It’s finally starting to feel like spring, and now that the calendar has flipped over to a new month it’s time for No Mow May! There are many ways that people can get involved in this initiative to help support our key pollinators during a critical time for their survival. However, some of those methods might be more difficult for people who are renting to accomplish without permission from a landlord. We’re here to help with resources for how to start a conservation about creating a pollinator-friendly environment on your rental property.

No Mow May signs: The first 150 residents to register with the City of Milwaukee will receive a free Now Mow May yard sign!

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Starting the conversation

Before you bring up No Mow May to your landlord, do your research first! Search up your local laws and ordinances regarding lawn height and care to see what the rules are for your village, town or city. Look for effective, natural alternatives to pesticides to bring up as an option for your landlord to choose. By gathering this and other information beforehand, you can have a more informed discussion that allows you to be persuasive in getting your landlord to participate in No Mow May.

Need help figuring out how to start the conversation? Check out our sample letter below that you can use to help open communication with your landlord!

Finding compromise

Every yard is unique, and your landlord may be hesitant about going the entire month without mowing. This is where compromising can be useful. Instead of going the whole month without mowing, ask your landlord if they’d be willing to either delay mowing by a week or two, or commit to mowing less frequently during May.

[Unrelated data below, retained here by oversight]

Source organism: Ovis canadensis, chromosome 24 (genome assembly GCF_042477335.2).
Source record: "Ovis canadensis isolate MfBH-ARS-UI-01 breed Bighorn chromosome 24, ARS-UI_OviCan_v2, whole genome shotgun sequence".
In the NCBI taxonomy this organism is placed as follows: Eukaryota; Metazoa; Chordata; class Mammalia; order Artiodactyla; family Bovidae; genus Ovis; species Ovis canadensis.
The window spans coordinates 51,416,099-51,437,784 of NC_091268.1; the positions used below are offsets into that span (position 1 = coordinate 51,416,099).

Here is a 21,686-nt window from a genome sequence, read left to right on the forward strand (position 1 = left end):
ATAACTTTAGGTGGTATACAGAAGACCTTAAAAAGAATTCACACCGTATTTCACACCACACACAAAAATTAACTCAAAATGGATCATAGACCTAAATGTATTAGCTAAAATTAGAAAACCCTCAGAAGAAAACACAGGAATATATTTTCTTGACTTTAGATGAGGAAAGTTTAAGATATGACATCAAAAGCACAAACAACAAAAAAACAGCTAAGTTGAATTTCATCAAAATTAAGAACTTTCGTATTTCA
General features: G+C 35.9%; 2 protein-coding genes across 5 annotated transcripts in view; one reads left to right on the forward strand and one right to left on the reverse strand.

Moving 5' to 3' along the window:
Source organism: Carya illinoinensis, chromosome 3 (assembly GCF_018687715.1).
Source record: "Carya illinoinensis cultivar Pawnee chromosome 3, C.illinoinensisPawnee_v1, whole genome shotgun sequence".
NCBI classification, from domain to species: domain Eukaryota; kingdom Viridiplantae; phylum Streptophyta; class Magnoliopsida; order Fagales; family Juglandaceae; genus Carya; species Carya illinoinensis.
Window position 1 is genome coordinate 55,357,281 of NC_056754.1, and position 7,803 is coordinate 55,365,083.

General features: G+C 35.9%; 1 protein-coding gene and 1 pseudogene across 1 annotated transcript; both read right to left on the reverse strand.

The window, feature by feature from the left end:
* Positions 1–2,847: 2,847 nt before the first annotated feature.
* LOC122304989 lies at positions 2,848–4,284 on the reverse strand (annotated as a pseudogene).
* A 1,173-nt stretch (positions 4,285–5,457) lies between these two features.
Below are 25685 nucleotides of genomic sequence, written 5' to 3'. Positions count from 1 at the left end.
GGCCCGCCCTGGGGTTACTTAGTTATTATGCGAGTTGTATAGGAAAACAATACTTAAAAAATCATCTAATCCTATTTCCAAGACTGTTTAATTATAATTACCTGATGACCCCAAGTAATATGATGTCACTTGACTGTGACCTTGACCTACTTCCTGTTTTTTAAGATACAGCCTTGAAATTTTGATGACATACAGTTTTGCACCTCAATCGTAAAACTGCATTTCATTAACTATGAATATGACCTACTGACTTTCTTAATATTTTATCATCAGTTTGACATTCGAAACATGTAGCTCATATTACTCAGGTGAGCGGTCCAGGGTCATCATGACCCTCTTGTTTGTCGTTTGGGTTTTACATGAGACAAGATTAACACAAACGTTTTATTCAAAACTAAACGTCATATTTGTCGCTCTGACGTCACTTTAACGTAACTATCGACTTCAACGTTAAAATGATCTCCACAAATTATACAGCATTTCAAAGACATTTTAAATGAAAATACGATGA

No Mow Zones: see if they’d be willing to leave a small patch of yard unmowed. Remember, we don’t need one perfect lawn to make a difference — we need thousands of imperfect ones!

They said no — what now?

It’s possible that no matter what alternatives you offer or suggestions you make, your landlord may still decline to participate in No Mow May. That doesn’t mean you still can’t take action to help support our pollinators. Try buying a small garden box and planting some native pollinator-friendly plants. You can find information on where to buy native plants on our No Mow May page along with other tips and ideas to participate in No Mow May. Another way you can support the initiative is by reaching out to your local representatives and advocate for changes to local lawn-height requirements.

Remember, whether your landlord chooses to participate in No Mow May or not, there are still ways for you to help support local pollinators. And every little bit you can do does make a difference  to our environment!

Dear (landlord’s name),

I wanted to talk with you today about the yard on the property. I know that since spring has arrived, that typically means that it’s time to start mowing the grass or clearing out other natural debris in the yard. But I wanted to see if this year you would consider waiting for a little bit before the yard work began.

There’s an initiative called No Mow May that is focused on supporting the key pollinators that help the plants in our community flourish. The main point of this initiative is that by waiting to mow and clear yards, it will immensely help these pollinators by allowing them to fully emerge from hibernation and find the key resources they need to thrive.

While the initiative is called No Mow May, it doesn’t mean that there has to be absolutely no mowing throughout the entire month. There are lots of other ways to participate in supporting pollinators, such as:

  • Instead of not mowing the entire yard, leave a small patch of the lawn unmowed.
  • Wait a little longer before mowing, or mow less frequently during the month.
  • Limit or eliminate the use of pesticides in the yard.
  • Plant a pollinator-friendly garden.

I’ve looked at the (village/town/city) ordinances and you can check them too, but as long as we (applicable ordinance to follow), we can make a huge impact on our environment in our community.

If you’re interested in this, I would love to talk more with you about what we can do to support our local pollinators. I have found that the Zoological Society of Milwaukee has a lot of great information and resources on their website at if you would like to look into this more.

Thanks and Happy Spring!